Capturing an artist’s worldview.

As Americans, we often take for granted our privileged opportunity to live in a country shaped by a beautiful blend of cultures and backgrounds affecting every area of our daily lives. Nowhere is it more evident than in our art—where you get to glimpse intimately into an artist’s varied life experiences and worldviews. Here in Park City, our scope of art is amazing and diverse in so many ways. Not only can you experience a wide range of mediums, methods and incredible talent, many of the artists exhibited have backgrounds and followings from around the globe.

By Laura Jackson

Universal Storytelling

Gallery MAR, Andrzej Skorut

A native of Krakow, Poland, Skorut grew up in a city with a history of more than a thousand years. Its colossal architecture and distinguished art galleries were some of his first artistic teachers, and foreshadowed an early love of painting.

“Drawing from my life experiences in Poland, Utah, and other places I have traveled, my paintings are a union of diverse landscapes and the changing emotions they evoke,” said Skorut. He explains that although his paintings initially appear to be realistic landscapes, they are as abstract as they are representational. Inspired by that duality, he believes in the value of an immediate impact of a painting, yet feels deeper meanings lay just beneath the surface.

Terzain Galleries, Davoud Khosravi

“My work tells stories from my life, places I’ve been, people I’ve met, art, architecture, our environment and culture. These stories are interwoven into the objects I create,” explains Khosravi.

Born in Iran, and now living in Canada, Khosravi has spent years working with a material he describes as “mysterious, alive and transforming.” He sculpts his spectacular wood creations out of a variety of North American woods such as maple, cherry, walnut and oak, along with more exotic woods such as ebony, purpleheart and padauk.

Global Inspiration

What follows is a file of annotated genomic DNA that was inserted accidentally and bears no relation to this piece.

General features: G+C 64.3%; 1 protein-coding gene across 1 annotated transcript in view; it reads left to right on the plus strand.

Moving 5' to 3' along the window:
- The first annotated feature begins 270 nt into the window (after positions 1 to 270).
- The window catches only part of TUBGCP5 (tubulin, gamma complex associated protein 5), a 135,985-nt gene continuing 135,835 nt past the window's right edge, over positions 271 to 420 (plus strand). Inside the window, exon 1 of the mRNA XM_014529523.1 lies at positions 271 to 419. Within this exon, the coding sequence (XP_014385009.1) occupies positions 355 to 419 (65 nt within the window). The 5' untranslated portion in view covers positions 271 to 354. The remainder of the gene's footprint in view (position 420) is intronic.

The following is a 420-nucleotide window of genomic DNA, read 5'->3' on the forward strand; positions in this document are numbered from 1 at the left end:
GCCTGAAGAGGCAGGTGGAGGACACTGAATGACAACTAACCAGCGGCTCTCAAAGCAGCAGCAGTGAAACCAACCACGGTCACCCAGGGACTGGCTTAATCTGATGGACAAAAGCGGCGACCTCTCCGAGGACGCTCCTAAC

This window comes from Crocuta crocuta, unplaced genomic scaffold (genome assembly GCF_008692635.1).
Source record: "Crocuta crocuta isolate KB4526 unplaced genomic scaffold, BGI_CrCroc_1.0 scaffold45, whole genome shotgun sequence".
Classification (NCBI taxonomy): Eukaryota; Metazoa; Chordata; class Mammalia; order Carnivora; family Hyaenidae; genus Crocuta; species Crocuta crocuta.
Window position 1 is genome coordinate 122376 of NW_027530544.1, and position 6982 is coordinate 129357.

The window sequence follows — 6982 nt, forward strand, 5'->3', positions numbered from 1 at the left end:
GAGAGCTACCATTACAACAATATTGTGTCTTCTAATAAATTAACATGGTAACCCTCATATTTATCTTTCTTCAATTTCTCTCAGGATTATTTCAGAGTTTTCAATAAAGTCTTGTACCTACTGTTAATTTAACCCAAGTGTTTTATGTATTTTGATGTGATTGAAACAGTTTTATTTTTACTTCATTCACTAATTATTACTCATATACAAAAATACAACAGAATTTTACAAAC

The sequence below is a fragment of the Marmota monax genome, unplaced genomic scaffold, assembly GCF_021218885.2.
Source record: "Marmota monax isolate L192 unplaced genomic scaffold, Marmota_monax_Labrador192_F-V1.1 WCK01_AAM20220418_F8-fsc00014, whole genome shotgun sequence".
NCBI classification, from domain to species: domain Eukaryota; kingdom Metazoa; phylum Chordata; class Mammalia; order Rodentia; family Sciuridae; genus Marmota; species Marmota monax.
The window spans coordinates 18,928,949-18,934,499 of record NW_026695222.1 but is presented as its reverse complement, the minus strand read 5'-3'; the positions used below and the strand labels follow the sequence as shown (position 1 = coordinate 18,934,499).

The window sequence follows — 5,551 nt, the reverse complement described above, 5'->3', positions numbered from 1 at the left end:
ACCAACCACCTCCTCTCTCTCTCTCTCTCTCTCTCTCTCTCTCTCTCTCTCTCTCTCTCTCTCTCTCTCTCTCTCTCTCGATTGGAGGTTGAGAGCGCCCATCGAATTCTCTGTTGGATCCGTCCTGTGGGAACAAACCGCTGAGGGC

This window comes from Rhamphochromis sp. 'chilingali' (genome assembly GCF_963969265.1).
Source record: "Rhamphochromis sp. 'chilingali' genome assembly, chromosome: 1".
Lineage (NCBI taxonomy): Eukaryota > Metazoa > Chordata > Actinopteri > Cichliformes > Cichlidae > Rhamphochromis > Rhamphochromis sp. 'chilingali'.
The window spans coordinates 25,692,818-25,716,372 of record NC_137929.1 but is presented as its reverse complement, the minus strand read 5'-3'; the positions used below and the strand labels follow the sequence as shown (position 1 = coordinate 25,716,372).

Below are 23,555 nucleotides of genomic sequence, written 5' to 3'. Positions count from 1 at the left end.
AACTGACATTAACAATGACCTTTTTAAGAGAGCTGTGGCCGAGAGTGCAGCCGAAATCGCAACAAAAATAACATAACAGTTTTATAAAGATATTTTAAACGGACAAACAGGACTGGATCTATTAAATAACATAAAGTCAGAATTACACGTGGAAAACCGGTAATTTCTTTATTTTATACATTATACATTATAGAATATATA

Thomas Anthony Gallery, Nicola De Benedictis

Painting from a studio in his home in northern Italy,

De Benedictis’ favorite subjects are the romantic settings of Italy and France. He often depicts a charming European village complete with rolling hillsides, vineyards, olive or cypress trees and soothing waters.

Using a combination of oils, acrylics, pastels and oil sticks, he achieves an incredible luminosity and energy in his landscapes. His paintings appear to reveal almost mystical places with his entrancing use of warm and harmonious color. All of the atmospheres in his paintings feel deeply personal, and his passion for the places he paints is evident in every brush stroke.

Dancing Hands Gallery, Randy Strong

Collected and exhibited all over the world, including the Louvre in Paris, glass artist Randy Strong has dedicated his career to pushing the limits of hot glass design.

Many of his glass pieces reflect a strong influence from Japan, a country where he has both studied and returned to several times for inspiration. His breathtaking Bonsai bowls, named for the miniature Japanese trees, feature gracefully balanced bases that gently uphold delicately curved bowls. Strong describes these exquisite pieces, “They represent the way life is—nothing is perfect and symmetrical, yet through being unbalanced they have perfect balance.”